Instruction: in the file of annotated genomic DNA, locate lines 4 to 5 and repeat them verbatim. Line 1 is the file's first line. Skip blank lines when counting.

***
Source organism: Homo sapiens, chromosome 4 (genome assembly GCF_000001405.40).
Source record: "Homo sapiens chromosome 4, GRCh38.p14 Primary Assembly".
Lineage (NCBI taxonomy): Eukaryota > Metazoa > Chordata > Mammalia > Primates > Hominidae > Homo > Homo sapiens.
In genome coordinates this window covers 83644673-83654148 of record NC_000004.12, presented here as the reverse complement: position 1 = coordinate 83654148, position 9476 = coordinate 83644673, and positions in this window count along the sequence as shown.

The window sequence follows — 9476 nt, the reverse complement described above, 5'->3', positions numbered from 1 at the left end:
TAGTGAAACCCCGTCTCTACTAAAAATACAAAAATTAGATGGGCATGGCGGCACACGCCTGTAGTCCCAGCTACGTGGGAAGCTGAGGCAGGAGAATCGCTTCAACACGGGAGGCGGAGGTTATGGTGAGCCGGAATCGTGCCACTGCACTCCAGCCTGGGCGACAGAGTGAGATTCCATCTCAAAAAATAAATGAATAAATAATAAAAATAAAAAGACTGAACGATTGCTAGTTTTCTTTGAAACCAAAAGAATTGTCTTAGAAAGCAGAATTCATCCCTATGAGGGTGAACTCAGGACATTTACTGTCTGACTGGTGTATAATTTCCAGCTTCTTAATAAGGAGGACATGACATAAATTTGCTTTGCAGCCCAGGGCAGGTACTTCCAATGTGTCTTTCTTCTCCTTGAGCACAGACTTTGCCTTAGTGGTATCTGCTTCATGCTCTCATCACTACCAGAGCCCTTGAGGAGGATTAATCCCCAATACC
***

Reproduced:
In genome coordinates this window covers 83644673-83654148 of record NC_000004.12, presented here as the reverse complement: position 1 = coordinate 83654148, position 9476 = coordinate 83644673, and positions in this window count along the sequence as shown.

The window sequence follows — 9476 nt, the reverse complement described above, 5'->3', positions numbered from 1 at the left end: